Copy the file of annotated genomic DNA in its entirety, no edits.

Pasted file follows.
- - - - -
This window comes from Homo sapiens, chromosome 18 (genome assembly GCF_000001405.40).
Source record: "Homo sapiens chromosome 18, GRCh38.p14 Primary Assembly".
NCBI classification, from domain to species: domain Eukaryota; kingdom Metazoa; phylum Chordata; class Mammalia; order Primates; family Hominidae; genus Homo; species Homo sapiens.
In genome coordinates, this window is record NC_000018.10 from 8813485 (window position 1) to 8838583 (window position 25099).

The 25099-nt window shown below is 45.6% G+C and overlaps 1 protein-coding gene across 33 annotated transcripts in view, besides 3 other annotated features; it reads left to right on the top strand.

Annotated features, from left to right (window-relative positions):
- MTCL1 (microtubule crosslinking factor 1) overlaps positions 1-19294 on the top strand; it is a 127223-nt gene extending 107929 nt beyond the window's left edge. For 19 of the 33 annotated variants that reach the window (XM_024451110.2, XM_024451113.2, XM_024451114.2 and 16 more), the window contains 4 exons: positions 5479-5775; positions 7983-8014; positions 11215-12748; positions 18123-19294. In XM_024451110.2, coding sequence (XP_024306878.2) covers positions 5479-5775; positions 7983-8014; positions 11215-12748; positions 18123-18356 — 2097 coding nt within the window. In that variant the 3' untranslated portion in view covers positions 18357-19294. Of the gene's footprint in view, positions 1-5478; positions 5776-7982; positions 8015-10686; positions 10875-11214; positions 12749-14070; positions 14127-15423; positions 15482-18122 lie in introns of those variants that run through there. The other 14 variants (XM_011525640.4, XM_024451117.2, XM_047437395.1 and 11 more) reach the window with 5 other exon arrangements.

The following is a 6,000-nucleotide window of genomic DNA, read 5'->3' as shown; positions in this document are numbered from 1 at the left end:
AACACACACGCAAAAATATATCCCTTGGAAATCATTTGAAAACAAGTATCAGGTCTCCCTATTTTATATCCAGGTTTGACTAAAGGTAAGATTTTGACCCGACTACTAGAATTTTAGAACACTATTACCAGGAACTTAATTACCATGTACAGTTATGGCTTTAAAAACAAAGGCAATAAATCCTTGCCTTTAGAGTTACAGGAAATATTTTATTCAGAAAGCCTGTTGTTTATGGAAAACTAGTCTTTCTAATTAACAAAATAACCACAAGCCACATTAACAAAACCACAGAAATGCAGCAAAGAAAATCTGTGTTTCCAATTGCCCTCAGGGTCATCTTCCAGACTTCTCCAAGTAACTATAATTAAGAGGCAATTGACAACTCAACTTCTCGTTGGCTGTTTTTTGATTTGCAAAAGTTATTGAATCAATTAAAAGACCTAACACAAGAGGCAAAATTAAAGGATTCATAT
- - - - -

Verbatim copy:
This window comes from Homo sapiens, chromosome 18 (genome assembly GCF_000001405.40).
Source record: "Homo sapiens chromosome 18, GRCh38.p14 Primary Assembly".
NCBI classification, from domain to species: domain Eukaryota; kingdom Metazoa; phylum Chordata; class Mammalia; order Primates; family Hominidae; genus Homo; species Homo sapiens.
In genome coordinates, this window is record NC_000018.10 from 8813485 (window position 1) to 8838583 (window position 25099).

The 25099-nt window shown below is 45.6% G+C and overlaps 1 protein-coding gene across 33 annotated transcripts in view, besides 3 other annotated features; it reads left to right on the top strand.

Annotated features, from left to right (window-relative positions):
- MTCL1 (microtubule crosslinking factor 1) overlaps positions 1-19294 on the top strand; it is a 127223-nt gene extending 107929 nt beyond the window's left edge. For 19 of the 33 annotated variants that reach the window (XM_024451110.2, XM_024451113.2, XM_024451114.2 and 16 more), the window contains 4 exons: positions 5479-5775; positions 7983-8014; positions 11215-12748; positions 18123-19294. In XM_024451110.2, coding sequence (XP_024306878.2) covers positions 5479-5775; positions 7983-8014; positions 11215-12748; positions 18123-18356 — 2097 coding nt within the window. In that variant the 3' untranslated portion in view covers positions 18357-19294. Of the gene's footprint in view, positions 1-5478; positions 5776-7982; positions 8015-10686; positions 10875-11214; positions 12749-14070; positions 14127-15423; positions 15482-18122 lie in introns of those variants that run through there. The other 14 variants (XM_011525640.4, XM_024451117.2, XM_047437395.1 and 11 more) reach the window with 5 other exon arrangements.

The following is a 6,000-nucleotide window of genomic DNA, read 5'->3' as shown; positions in this document are numbered from 1 at the left end:
AACACACACGCAAAAATATATCCCTTGGAAATCATTTGAAAACAAGTATCAGGTCTCCCTATTTTATATCCAGGTTTGACTAAAGGTAAGATTTTGACCCGACTACTAGAATTTTAGAACACTATTACCAGGAACTTAATTACCATGTACAGTTATGGCTTTAAAAACAAAGGCAATAAATCCTTGCCTTTAGAGTTACAGGAAATATTTTATTCAGAAAGCCTGTTGTTTATGGAAAACTAGTCTTTCTAATTAACAAAATAACCACAAGCCACATTAACAAAACCACAGAAATGCAGCAAAGAAAATCTGTGTTTCCAATTGCCCTCAGGGTCATCTTCCAGACTTCTCCAAGTAACTATAATTAAGAGGCAATTGACAACTCAACTTCTCGTTGGCTGTTTTTTGATTTGCAAAAGTTATTGAATCAATTAAAAGACCTAACACAAGAGGCAAAATTAAAGGATTCATAT